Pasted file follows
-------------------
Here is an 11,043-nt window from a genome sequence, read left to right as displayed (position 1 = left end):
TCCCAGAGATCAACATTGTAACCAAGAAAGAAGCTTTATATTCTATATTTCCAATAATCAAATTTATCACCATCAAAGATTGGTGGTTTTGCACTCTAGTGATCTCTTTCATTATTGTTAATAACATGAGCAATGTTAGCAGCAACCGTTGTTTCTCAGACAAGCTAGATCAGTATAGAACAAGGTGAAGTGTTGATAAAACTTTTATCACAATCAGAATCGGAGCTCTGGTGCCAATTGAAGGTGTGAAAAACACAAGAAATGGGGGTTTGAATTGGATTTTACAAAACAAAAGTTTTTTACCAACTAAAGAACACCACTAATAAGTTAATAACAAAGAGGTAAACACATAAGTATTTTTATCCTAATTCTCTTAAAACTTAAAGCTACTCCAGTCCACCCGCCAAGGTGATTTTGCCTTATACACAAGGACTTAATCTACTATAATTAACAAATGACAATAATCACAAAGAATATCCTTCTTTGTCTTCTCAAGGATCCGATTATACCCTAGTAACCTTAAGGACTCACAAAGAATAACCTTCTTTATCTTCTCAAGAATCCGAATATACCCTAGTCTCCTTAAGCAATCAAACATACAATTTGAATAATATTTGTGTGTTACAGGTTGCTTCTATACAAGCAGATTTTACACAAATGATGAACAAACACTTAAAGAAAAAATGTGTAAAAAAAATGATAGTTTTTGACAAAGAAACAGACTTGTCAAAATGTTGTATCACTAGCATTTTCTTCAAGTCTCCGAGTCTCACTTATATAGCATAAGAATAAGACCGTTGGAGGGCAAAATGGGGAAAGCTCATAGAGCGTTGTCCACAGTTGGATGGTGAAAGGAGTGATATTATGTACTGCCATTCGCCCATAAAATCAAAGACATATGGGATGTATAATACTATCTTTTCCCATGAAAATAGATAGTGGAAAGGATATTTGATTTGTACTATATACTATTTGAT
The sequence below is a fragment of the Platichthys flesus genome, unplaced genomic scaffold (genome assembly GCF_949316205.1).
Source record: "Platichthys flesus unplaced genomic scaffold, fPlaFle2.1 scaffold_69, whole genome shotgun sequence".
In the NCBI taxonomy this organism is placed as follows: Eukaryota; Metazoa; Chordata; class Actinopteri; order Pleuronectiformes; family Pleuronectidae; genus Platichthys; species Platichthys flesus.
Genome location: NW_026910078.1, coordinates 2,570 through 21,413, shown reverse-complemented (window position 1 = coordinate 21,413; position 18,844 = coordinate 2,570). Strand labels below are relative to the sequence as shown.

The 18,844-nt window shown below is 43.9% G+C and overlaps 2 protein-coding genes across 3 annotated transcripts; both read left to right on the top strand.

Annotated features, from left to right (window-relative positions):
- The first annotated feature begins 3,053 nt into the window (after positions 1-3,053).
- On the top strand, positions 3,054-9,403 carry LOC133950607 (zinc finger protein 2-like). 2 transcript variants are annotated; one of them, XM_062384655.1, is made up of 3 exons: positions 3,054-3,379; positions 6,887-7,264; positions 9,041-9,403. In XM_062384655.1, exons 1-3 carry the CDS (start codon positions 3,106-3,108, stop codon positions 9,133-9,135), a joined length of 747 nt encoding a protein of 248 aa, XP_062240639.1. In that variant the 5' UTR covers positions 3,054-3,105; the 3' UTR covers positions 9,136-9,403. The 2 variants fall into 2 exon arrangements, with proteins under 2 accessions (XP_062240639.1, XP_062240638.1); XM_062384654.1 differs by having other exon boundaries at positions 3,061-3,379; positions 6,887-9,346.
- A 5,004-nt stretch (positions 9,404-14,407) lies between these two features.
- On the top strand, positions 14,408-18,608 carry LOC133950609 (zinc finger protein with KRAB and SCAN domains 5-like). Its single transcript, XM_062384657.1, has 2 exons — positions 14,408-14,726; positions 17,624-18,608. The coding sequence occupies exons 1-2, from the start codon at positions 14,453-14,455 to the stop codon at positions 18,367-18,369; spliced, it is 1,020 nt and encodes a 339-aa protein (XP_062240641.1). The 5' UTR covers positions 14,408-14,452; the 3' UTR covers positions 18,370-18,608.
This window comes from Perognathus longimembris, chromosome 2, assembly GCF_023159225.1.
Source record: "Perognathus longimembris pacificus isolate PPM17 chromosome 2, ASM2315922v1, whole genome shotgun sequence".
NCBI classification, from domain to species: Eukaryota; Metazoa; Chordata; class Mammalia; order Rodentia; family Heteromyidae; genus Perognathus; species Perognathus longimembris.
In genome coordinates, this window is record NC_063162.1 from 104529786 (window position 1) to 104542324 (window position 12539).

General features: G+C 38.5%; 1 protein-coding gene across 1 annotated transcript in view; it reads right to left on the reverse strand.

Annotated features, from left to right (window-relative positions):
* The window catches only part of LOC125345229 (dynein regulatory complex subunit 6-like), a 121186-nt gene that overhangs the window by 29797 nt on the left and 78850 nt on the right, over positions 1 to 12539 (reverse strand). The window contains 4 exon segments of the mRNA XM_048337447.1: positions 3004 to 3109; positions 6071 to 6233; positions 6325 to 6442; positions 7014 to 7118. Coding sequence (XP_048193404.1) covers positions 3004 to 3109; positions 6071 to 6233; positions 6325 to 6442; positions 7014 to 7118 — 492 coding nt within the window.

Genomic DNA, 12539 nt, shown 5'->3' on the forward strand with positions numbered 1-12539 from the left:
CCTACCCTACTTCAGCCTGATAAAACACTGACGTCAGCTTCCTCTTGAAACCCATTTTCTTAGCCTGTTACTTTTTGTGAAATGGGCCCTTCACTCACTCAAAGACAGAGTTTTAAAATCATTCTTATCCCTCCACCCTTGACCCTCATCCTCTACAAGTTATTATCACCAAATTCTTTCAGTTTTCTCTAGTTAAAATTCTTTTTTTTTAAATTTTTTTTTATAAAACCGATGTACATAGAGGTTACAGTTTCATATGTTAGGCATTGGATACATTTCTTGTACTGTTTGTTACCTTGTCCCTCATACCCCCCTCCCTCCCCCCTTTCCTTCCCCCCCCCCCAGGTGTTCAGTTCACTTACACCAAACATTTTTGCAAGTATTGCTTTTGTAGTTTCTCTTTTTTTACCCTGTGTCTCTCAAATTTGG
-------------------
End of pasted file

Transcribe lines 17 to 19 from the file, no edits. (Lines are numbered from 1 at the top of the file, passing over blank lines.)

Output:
General features: G+C 38.5%; 1 protein-coding gene across 1 annotated transcript in view; it reads right to left on the reverse strand.

Annotated features, from left to right (window-relative positions):
* The window catches only part of LOC125345229 (dynein regulatory complex subunit 6-like), a 121186-nt gene that overhangs the window by 29797 nt on the left and 78850 nt on the right, over positions 1 to 12539 (reverse strand). The window contains 4 exon segments of the mRNA XM_048337447.1: positions 3004 to 3109; positions 6071 to 6233; positions 6325 to 6442; positions 7014 to 7118. Coding sequence (XP_048193404.1) covers positions 3004 to 3109; positions 6071 to 6233; positions 6325 to 6442; positions 7014 to 7118 — 492 coding nt within the window.